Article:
Yogesh laughed at the statement and suddenly felt lighthearted. These boys had a simple and easy view of life. In their company, he began to relax.

They climbed the hillock and ate wild berries. They swam in the lake on the other side, and Mani dug up some kind of root vegetable and roasted it on an open fire. When the sun started nearing the horizon, they headed back home.

When they reached the house, Uncle Abhiraman was standing outside with a worried look on his face. But when he saw Yogesh’s excitement, he smiled and called him in for supper–freshly cooked rice with sambar and fried potatoes. Mani said goodbye and herded the goats to his family’s home. Hungry and tired, Yogesh ate heartily.

That night, as he lay in the cane bed, he watched the stars outside twinkling merrily, and he saw a few fireflies behaving like stars on Earth.

The next morning, after bathing at the well, he milked the cow–with more than a little help from Uncle–and collected some vegetables from the garden.

Soon Mani came for him. Today Yogesh asked permission, “Uncle, may I go out with Mani this morning?”

“Certainly! Have a good time together.”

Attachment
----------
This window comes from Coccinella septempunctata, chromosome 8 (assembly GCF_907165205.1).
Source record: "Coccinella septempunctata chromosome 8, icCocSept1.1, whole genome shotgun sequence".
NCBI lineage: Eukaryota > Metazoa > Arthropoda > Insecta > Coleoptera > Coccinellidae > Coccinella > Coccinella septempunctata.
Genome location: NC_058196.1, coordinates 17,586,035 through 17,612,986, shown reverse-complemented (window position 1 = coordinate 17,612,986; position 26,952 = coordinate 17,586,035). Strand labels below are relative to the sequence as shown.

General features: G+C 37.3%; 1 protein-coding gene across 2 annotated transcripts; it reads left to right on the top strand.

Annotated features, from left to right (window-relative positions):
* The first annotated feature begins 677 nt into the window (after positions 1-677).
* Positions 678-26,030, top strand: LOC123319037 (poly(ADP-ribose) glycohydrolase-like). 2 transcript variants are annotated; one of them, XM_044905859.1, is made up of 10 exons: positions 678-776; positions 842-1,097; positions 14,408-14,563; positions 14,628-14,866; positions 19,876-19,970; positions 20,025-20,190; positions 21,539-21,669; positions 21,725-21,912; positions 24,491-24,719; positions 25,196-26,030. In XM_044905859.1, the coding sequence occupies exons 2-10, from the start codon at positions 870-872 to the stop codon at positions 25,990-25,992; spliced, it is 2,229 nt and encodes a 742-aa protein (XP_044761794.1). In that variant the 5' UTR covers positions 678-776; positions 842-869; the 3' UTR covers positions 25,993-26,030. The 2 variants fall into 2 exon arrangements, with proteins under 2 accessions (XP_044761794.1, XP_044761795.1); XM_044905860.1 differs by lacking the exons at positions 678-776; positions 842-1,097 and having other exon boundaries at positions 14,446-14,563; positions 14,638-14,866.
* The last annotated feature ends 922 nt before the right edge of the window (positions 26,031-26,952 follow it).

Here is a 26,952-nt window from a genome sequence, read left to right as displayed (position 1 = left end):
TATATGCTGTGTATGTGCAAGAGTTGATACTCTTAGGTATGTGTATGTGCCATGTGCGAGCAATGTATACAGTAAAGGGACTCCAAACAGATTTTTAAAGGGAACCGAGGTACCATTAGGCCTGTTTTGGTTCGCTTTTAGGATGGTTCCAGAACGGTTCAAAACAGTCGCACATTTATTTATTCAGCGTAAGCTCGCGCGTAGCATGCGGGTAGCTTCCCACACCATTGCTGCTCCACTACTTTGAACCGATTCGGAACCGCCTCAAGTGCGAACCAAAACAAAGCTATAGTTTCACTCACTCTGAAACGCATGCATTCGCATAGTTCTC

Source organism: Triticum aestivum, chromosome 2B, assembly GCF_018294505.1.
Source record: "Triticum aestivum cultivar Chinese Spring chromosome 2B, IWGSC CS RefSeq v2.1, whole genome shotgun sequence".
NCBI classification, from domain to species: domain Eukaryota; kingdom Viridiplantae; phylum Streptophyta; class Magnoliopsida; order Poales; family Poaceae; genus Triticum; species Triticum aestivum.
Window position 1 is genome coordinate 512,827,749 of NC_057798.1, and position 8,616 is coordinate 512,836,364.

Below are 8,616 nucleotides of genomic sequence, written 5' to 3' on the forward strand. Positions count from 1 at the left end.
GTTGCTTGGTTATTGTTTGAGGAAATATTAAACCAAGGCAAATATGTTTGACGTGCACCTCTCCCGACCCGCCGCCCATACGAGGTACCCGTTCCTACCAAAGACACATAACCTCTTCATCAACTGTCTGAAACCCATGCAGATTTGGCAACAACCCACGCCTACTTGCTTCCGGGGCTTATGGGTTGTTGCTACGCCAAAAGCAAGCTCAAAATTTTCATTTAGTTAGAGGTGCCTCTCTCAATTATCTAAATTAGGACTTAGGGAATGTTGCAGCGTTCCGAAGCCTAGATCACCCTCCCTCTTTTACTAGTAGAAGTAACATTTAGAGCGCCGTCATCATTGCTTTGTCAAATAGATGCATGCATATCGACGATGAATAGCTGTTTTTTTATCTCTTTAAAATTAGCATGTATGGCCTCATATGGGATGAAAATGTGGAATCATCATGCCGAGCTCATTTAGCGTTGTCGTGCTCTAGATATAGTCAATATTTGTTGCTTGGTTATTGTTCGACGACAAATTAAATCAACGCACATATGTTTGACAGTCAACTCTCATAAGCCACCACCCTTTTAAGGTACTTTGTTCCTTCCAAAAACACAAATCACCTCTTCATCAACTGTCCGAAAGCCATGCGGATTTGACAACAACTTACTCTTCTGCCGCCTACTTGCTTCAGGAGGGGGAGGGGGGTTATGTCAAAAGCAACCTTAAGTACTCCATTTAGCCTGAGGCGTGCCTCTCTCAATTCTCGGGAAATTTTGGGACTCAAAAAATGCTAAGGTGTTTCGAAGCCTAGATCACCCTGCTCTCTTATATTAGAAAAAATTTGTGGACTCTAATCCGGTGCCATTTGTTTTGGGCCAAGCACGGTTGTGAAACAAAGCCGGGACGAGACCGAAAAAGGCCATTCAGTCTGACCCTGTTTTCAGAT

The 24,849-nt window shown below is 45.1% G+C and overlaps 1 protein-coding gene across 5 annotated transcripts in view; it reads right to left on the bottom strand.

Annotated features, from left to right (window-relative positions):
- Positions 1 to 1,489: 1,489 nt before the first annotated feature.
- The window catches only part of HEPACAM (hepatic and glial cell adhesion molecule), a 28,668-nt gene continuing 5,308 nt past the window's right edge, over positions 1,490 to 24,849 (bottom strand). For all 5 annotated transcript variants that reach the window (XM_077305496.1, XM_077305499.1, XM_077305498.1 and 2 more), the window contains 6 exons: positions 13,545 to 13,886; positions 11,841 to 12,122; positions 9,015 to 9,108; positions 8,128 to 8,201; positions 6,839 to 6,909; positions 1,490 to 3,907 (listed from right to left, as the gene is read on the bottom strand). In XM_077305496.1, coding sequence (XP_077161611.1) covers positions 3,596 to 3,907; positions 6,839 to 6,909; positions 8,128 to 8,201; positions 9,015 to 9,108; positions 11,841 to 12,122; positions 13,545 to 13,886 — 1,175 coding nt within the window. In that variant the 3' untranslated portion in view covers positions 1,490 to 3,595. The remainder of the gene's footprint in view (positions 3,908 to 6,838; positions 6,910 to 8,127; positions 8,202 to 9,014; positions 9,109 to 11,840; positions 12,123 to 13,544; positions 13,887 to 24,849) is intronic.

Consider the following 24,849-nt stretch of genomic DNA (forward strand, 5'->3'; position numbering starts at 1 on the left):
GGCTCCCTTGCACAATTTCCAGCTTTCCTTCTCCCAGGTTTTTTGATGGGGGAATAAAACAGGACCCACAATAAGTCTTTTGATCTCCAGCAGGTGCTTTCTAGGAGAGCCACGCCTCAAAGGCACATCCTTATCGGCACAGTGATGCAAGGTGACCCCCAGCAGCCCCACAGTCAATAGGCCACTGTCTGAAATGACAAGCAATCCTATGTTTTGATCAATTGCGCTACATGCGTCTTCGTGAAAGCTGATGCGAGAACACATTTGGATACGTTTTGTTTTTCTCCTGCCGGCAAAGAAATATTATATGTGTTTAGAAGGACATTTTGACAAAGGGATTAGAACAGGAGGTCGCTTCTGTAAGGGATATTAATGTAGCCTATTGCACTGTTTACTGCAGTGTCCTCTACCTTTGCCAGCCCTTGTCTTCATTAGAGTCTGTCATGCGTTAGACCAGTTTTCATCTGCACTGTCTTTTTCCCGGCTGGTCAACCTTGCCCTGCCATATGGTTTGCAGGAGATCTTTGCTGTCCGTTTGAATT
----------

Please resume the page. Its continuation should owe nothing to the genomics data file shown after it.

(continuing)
With a big “Thank you!” the two set off to the hillock. This time, the boys wanted to play some games. They taught him marbles and kabaddi. He found that playing marbles was difficult, but kabaddi was easy for him. He enjoyed scuffling around on the ground, pushing, pulling and tugging. It was a bit like tag, but with a lot more running, plus you have to hold your breath for part of it.

Although he washed his clothes at the well every day, his new jeans were soon a dirty brown color. His t-shirt, too, looked like it had seen better days. But Yogesh couldn’t care less.

What amazed him the most was that everyone in the village was happy. When he arrived, he had thought, “This is a such a poor village.” But after a few days, he couldn’t figure out what they were missing. They had good, fresh food, they had comfortable houses, they had the beauty of nature, and they had each other. Nobody felt they needed computers, TV, Internet, or even iPhones. They were totally content.

The next few days passed quickly in a similar fashion. Soon it was time to head back to Chennai. Yogesh decided to give a gift to each of the boys. They flocked around him as he dug into his bag for things to give away. He gave his watch to Mani. “My goodness!” Mani shouted, “This is beautiful. Thank you. I don’t really need it, since I can tell the time by the sun. But it looks good, and it makes me feel like a man.”

To Sagar, one of the kabbadi players, he gave his best pair of sneakers. To little Varendra he presented his hand video game. The boy tried to put it in his shorts pocket, which was torn, and the console kept falling out. Yogesh wasn’t really sure what Varendra would do with it, but at least it would be a souvenir of his visit.